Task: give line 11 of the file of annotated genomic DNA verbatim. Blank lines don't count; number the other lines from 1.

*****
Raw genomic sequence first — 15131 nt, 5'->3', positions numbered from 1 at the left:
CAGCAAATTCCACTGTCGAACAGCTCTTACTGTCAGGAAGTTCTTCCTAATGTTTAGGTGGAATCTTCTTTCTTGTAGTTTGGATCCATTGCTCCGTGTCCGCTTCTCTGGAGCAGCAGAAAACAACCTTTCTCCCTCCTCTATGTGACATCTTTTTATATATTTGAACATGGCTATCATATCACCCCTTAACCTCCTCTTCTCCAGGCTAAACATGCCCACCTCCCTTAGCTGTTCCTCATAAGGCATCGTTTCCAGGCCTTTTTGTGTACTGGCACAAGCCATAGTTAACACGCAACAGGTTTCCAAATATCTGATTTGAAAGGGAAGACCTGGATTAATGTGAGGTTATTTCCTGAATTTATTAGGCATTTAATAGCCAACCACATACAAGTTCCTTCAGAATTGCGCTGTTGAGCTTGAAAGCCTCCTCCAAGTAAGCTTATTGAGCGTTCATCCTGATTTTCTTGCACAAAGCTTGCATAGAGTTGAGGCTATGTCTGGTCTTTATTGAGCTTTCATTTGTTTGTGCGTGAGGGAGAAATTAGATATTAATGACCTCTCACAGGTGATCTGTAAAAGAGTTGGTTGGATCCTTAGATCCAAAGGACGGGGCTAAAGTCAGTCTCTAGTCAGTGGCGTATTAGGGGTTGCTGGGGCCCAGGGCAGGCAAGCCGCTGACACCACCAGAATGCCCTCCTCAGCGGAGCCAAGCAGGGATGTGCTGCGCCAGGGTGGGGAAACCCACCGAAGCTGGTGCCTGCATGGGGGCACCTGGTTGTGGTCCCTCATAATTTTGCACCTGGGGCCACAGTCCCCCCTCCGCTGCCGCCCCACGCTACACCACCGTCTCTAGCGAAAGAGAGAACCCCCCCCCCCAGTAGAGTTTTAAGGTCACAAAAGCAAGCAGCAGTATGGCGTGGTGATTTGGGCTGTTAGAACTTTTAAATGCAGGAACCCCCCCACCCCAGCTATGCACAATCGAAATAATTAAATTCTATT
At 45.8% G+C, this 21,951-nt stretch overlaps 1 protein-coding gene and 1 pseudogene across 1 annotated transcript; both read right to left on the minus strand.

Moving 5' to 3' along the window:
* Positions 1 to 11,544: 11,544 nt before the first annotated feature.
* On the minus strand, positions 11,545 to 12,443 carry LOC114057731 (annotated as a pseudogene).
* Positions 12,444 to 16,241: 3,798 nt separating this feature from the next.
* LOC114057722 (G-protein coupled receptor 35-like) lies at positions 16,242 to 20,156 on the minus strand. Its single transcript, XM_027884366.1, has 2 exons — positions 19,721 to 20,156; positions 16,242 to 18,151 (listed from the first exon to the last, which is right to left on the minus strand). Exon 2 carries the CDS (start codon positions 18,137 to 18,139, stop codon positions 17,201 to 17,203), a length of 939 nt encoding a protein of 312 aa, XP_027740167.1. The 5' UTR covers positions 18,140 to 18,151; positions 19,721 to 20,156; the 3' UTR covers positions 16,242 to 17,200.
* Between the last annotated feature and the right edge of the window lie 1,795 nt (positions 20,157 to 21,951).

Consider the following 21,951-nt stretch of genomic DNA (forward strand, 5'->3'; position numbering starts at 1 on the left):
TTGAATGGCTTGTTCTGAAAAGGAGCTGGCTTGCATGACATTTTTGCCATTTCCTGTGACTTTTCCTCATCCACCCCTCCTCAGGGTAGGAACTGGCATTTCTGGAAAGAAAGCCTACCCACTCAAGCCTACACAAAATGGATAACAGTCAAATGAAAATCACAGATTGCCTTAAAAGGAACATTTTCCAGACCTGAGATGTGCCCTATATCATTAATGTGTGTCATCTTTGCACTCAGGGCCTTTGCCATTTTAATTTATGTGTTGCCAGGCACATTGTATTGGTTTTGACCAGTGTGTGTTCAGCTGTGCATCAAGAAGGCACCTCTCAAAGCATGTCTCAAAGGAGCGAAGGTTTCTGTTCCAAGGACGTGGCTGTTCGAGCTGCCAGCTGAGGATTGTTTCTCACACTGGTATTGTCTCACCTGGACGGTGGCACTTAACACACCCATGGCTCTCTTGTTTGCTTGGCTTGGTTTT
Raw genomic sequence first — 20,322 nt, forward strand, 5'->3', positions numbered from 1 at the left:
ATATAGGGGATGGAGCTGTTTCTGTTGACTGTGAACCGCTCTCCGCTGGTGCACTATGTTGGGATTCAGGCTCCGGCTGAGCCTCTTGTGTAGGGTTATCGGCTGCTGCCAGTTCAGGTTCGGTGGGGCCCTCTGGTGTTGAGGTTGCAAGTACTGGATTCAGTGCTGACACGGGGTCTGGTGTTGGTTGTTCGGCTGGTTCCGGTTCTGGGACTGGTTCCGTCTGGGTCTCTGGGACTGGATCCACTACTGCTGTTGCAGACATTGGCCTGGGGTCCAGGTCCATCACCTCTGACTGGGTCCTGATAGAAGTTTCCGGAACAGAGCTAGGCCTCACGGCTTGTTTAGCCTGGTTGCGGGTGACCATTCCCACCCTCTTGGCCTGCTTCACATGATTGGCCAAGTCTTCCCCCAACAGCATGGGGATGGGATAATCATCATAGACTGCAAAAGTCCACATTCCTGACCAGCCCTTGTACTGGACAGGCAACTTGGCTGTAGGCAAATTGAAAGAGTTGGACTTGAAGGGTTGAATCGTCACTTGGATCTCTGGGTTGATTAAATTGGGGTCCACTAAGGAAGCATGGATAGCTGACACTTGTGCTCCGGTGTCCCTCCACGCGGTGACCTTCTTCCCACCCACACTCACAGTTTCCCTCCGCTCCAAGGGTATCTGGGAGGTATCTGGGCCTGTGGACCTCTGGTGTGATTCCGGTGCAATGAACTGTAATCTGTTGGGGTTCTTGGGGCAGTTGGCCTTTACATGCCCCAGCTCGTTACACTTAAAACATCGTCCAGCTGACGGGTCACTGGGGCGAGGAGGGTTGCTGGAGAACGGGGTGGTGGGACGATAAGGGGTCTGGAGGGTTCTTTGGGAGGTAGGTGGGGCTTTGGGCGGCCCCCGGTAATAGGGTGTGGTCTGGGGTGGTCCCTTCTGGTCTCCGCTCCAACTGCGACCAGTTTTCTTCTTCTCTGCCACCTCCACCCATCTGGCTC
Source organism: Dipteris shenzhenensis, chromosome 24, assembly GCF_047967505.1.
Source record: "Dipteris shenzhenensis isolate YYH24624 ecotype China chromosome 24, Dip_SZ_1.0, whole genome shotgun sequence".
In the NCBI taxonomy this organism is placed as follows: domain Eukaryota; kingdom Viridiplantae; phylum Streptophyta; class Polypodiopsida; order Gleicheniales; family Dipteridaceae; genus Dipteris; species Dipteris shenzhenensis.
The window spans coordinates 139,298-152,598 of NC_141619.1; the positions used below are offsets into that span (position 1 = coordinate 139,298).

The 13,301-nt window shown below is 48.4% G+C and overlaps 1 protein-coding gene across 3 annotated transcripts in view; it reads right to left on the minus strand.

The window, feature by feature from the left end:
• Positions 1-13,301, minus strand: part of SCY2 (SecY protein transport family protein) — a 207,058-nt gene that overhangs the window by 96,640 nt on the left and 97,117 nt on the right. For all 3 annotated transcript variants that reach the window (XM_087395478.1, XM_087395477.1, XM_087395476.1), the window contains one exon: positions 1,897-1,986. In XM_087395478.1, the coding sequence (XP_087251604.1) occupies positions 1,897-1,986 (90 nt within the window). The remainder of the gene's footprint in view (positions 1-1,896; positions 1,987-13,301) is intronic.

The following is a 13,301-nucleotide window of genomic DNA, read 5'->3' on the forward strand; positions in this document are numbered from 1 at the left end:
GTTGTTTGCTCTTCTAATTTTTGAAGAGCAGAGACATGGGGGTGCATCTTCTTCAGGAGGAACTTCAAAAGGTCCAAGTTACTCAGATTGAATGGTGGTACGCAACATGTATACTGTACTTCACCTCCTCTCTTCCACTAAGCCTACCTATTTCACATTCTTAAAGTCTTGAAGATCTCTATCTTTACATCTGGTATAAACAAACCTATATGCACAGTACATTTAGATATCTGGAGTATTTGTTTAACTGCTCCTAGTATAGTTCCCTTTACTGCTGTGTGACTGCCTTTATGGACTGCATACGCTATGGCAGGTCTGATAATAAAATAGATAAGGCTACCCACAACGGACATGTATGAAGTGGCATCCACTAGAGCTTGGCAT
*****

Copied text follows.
TTGAATGGCTTGTTCTGAAAAGGAGCTGGCTTGCATGACATTTTTGCCATTTCCTGTGACTTTTCCTCATCCACCCCTCCTCAGGGTAGGAACTGGCATTTCTGGAAAGAAAGCCTACCCACTCAAGCCTACACAAAATGGATAACAGTCAAATGAAAATCACAGATTGCCTTAAAAGGAACATTTTCCAGACCTGAGATGTGCCCTATATCATTAATGTGTGTCATCTTTGCACTCAGGGCCTTTGCCATTTTAATTTATGTGTTGCCAGGCACATTGTATTGGTTTTGACCAGTGTGTGTTCAGCTGTGCATCAAGAAGGCACCTCTCAAAGCATGTCTCAAAGGAGCGAAGGTTTCTGTTCCAAGGACGTGGCTGTTCGAGCTGCCAGCTGAGGATTGTTTCTCACACTGGTATTGTCTCACCTGGACGGTGGCACTTAACACACCCATGGCTCTCTTGTTTGCTTGGCTTGGTTTT